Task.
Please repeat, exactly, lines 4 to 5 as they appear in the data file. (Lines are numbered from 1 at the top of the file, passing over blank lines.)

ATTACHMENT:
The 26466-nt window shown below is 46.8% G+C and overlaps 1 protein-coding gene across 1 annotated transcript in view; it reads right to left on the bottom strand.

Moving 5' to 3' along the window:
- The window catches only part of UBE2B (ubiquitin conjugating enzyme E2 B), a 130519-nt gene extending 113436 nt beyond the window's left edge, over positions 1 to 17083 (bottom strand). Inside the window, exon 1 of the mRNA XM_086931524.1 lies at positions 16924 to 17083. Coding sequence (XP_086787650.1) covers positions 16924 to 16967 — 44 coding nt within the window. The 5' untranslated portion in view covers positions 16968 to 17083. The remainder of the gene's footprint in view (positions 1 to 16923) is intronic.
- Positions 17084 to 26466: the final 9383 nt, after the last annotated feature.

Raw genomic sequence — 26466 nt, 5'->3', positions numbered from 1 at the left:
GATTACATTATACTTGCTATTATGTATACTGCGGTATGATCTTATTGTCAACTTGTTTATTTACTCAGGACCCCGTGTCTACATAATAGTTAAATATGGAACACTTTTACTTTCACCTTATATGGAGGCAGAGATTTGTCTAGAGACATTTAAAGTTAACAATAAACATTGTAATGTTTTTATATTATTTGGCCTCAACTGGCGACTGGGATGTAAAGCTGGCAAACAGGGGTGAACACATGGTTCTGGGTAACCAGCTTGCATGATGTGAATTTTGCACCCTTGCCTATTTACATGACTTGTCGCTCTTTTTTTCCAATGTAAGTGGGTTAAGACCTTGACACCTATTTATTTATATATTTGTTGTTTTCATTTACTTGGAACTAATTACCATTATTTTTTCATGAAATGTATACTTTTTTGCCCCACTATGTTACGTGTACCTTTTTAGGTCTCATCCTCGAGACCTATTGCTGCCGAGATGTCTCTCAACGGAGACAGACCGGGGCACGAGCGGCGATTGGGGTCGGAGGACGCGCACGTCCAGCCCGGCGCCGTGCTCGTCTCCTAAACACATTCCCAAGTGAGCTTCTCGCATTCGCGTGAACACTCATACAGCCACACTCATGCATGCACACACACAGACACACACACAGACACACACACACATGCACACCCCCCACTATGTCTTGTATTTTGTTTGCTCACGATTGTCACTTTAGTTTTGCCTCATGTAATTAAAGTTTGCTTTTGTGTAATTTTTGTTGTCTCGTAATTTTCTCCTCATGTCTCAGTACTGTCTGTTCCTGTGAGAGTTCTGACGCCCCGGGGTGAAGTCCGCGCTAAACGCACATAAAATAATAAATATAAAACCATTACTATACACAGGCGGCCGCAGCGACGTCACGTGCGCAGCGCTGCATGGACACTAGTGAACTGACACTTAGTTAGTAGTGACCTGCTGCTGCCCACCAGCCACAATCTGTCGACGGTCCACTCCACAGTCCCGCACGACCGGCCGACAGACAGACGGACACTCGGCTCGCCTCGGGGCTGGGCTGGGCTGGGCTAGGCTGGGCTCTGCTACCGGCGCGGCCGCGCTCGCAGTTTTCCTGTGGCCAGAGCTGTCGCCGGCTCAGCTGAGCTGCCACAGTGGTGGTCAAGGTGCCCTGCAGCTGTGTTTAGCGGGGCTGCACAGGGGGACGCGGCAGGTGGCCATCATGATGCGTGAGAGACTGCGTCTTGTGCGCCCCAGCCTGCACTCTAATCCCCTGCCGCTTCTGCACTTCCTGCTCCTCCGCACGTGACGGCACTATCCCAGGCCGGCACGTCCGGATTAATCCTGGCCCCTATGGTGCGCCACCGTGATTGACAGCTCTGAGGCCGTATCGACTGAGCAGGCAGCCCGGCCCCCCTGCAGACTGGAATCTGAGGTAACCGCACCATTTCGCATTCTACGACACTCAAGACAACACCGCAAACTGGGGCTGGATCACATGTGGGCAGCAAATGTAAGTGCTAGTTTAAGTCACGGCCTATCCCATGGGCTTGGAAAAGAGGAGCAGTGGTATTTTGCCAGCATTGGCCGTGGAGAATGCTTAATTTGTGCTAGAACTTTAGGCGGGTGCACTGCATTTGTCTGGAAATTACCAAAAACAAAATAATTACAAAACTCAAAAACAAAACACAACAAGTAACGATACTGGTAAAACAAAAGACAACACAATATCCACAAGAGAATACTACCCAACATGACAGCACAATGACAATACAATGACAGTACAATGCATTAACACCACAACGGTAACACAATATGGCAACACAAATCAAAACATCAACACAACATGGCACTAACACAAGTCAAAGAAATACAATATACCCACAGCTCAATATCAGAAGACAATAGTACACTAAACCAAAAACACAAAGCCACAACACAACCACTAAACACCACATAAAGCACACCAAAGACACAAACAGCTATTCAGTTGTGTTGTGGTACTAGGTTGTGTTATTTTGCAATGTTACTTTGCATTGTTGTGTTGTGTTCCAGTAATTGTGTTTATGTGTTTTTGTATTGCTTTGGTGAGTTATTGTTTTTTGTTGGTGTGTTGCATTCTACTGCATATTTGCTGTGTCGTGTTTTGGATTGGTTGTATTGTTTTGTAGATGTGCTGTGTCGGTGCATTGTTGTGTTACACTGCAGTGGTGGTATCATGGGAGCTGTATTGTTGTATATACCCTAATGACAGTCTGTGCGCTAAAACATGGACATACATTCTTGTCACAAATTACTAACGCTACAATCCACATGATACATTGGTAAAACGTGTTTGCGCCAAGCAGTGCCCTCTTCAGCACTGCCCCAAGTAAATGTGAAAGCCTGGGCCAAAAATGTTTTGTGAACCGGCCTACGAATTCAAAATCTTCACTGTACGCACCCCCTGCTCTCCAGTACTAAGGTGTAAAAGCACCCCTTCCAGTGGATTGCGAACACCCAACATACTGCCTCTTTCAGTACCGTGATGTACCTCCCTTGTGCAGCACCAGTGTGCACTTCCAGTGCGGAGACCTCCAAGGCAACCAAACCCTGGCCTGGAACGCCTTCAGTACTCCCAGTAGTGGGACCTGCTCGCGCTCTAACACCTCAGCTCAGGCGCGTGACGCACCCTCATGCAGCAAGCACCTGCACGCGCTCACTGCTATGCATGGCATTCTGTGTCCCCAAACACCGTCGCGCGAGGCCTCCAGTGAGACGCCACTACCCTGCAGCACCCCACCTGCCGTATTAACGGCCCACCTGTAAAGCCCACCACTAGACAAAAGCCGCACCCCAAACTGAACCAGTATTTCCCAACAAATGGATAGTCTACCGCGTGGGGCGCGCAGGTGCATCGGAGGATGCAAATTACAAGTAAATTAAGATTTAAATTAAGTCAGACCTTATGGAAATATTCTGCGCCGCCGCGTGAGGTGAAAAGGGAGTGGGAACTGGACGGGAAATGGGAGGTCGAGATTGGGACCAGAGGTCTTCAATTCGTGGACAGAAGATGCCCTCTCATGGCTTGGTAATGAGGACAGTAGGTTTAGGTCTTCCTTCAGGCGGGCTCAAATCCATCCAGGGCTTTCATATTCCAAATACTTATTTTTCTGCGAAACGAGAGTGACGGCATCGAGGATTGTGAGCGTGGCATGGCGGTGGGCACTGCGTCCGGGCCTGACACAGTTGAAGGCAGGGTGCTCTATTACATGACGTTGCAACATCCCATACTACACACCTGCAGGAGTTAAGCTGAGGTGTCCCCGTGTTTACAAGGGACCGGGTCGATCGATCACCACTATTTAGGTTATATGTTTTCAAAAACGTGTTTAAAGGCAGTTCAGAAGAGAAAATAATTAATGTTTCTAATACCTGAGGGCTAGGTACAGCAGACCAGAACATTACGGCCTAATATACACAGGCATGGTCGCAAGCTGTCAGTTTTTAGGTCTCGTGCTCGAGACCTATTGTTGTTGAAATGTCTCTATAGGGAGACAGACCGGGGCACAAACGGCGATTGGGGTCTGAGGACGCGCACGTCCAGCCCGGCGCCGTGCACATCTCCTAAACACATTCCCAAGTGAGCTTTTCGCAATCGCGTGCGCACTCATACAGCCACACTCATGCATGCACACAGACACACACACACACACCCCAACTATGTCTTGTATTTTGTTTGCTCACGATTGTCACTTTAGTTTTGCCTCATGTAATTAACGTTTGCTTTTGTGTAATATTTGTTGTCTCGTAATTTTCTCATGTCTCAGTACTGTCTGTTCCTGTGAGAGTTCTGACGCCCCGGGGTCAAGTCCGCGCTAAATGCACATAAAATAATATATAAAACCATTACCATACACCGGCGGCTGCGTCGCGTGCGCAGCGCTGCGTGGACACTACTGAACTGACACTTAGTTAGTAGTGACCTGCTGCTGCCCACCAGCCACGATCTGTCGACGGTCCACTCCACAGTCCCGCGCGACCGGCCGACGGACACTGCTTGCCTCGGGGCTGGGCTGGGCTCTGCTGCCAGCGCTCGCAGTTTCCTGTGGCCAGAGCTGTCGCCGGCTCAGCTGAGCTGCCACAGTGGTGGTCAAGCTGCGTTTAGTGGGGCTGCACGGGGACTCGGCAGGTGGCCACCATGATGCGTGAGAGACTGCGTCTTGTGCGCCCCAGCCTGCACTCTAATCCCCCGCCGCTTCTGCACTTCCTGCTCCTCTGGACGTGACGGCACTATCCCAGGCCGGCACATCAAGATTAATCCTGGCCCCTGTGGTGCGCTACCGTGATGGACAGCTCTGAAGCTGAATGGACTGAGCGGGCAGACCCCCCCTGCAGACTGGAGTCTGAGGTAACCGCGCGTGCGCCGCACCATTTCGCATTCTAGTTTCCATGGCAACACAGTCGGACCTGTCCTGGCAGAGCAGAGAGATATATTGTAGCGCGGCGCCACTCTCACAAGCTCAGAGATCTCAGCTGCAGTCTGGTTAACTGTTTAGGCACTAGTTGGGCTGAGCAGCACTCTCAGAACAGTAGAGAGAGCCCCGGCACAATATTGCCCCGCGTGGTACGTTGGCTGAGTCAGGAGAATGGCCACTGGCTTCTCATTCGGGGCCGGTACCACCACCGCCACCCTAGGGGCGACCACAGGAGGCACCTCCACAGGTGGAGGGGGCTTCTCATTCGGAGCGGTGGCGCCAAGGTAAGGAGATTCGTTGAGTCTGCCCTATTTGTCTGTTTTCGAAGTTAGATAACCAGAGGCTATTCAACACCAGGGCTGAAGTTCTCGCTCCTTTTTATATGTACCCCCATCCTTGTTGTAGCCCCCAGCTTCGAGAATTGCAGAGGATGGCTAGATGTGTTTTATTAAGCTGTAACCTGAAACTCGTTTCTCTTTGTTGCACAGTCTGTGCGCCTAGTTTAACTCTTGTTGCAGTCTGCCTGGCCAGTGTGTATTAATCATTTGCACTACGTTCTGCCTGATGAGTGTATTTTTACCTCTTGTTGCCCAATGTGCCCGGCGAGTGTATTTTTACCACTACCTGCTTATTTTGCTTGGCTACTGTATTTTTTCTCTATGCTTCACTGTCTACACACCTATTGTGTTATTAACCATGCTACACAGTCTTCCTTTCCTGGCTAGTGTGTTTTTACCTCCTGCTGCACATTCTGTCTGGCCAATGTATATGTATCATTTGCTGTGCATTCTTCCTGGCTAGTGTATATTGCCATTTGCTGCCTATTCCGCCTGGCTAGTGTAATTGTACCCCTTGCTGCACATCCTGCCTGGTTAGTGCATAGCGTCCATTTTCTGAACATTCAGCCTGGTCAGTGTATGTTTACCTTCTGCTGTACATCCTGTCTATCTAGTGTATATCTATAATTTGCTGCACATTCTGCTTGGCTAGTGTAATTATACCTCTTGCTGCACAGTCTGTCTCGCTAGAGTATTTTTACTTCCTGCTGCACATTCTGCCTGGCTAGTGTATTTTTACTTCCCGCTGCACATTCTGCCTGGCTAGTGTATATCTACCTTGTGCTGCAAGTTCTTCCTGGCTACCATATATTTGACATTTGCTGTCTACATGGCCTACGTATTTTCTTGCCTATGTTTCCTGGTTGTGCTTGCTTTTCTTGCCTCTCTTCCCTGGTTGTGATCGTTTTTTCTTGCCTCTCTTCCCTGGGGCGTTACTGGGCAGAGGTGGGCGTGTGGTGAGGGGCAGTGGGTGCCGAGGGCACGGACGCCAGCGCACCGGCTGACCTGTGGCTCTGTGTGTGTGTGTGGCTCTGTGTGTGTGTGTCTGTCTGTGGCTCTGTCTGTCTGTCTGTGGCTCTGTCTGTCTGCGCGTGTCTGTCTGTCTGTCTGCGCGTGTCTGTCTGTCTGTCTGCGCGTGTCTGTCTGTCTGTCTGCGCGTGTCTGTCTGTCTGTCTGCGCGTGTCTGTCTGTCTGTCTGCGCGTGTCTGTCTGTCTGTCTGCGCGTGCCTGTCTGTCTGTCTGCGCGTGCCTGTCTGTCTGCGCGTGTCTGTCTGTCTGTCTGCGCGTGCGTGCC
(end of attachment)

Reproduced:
- Positions 17084 to 26466: the final 9383 nt, after the last annotated feature.

Raw genomic sequence — 26466 nt, 5'->3', positions numbered from 1 at the left: